Is there any news on Azure Storage Encryption @ ReST
    We are developing a application with the goal of making it HIPAA compliant, one of the requirements we have identified is that we would like to encrypt data stored in Azure blob storage but we would like not having to encrypt and manage encryption our self.

  • On the questions on SignalR and use of WebSockets, SignalR supports a variety of ways of accomplishing bi-directional flow and WebSockets is one of those. It prefers WebSockets when it can but it depends on the client. If the client can’t use Web Sockets then SignalR will use something else. The server side does support WebSockets but it requires both the client and server to support it before it kicks in.

    Hope this helps,

    Henrik

  • Henrik;
    So the problem is on SignalR .Net Client then? I'm running console client on Windows 8 and using .net 4.5 framework.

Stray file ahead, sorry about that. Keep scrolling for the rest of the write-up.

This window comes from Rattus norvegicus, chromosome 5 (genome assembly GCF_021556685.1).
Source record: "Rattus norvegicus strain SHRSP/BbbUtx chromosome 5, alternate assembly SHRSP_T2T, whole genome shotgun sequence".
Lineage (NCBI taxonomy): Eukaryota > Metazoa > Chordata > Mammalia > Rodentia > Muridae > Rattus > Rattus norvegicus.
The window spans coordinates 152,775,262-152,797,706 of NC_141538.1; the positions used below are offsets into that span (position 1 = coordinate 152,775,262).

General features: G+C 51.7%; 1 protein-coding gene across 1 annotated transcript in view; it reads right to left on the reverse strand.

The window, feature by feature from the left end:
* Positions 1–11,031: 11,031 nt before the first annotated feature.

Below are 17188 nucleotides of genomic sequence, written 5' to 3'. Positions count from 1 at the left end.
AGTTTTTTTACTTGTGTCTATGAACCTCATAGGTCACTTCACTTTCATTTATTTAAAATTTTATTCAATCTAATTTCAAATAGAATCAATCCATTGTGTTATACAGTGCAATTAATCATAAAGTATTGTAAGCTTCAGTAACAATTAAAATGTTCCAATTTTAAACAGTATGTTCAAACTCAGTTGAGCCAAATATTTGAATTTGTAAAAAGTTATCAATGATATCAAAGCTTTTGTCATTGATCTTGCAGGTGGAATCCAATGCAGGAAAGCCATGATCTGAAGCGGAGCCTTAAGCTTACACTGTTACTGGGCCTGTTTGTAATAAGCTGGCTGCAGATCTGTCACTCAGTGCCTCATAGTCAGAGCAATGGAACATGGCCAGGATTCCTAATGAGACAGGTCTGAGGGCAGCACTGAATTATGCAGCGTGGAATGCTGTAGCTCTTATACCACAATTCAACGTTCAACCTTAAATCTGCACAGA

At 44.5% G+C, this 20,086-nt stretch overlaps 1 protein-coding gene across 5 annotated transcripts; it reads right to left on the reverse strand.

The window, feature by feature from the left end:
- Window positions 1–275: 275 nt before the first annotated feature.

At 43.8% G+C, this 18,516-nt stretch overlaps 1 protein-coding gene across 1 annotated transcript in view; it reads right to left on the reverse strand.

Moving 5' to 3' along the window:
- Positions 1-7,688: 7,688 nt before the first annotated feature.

• I wanted to follow up on my earlier comment(s). For starters, I'm a huge fan of both SQL Azure and Azure in general. So, my post was more like a scorned lover than a critic. That said, I wanted say thanks to @Guy from @Microsoft for reaching out. We had a good conversation and I'm confident that my choice of SQL Azure was the right one.

    I definitely understand the need to move toward a "predictable performance" model both from Microsoft's point of view and the clients. Of course on either side, one size rarely fits all and @Guy and Microsoft seem to be well aware of that and sound as though they've got more cool options coming.

  • My entire use of Azure will have to be reconsidered as the performance of the Basic and S1 tiers are completely unacceptable.

  • ^^ Seriously, you need to look into your spam filters / moderation ^^

  • Great and quick development! Will be looking forward to more from you! Virtual Machines are getting ahead very faster!!